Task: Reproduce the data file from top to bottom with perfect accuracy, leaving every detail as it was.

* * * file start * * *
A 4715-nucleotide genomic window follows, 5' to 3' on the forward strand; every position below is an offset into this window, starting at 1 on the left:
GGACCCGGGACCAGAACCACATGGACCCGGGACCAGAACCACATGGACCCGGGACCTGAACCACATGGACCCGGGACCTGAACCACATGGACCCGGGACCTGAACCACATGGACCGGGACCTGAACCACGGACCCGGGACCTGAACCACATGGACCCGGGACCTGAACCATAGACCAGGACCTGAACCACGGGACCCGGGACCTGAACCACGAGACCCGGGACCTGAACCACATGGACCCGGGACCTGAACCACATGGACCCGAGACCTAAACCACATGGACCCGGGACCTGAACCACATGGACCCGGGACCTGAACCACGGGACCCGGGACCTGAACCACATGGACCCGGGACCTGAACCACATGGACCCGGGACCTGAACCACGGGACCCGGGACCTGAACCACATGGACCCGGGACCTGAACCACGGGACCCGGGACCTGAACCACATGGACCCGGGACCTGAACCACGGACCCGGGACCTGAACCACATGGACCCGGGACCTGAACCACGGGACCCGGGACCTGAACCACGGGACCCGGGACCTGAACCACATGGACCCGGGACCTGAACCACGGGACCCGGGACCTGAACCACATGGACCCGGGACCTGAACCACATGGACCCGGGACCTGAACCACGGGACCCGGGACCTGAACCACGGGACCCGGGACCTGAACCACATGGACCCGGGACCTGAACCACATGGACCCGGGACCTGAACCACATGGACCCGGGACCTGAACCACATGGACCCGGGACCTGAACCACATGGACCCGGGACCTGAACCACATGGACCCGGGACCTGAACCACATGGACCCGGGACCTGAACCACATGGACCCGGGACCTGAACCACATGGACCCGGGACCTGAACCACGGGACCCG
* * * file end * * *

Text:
A 4715-nucleotide genomic window follows, 5' to 3' on the forward strand; every position below is an offset into this window, starting at 1 on the left:
GGACCCGGGACCAGAACCACATGGACCCGGGACCAGAACCACATGGACCCGGGACCTGAACCACATGGACCCGGGACCTGAACCACATGGACCCGGGACCTGAACCACATGGACCGGGACCTGAACCACGGACCCGGGACCTGAACCACATGGACCCGGGACCTGAACCATAGACCAGGACCTGAACCACGGGACCCGGGACCTGAACCACGAGACCCGGGACCTGAACCACATGGACCCGGGACCTGAACCACATGGACCCGAGACCTAAACCACATGGACCCGGGACCTGAACCACATGGACCCGGGACCTGAACCACGGGACCCGGGACCTGAACCACATGGACCCGGGACCTGAACCACATGGACCCGGGACCTGAACCACGGGACCCGGGACCTGAACCACATGGACCCGGGACCTGAACCACGGGACCCGGGACCTGAACCACATGGACCCGGGACCTGAACCACGGACCCGGGACCTGAACCACATGGACCCGGGACCTGAACCACGGGACCCGGGACCTGAACCACGGGACCCGGGACCTGAACCACATGGACCCGGGACCTGAACCACGGGACCCGGGACCTGAACCACATGGACCCGGGACCTGAACCACATGGACCCGGGACCTGAACCACGGGACCCGGGACCTGAACCACGGGACCCGGGACCTGAACCACATGGACCCGGGACCTGAACCACATGGACCCGGGACCTGAACCACATGGACCCGGGACCTGAACCACATGGACCCGGGACCTGAACCACATGGACCCGGGACCTGAACCACATGGACCCGGGACCTGAACCACATGGACCCGGGACCTGAACCACATGGACCCGGGACCTGAACCACATGGACCCGGGACCTGAACCACGGGACCCG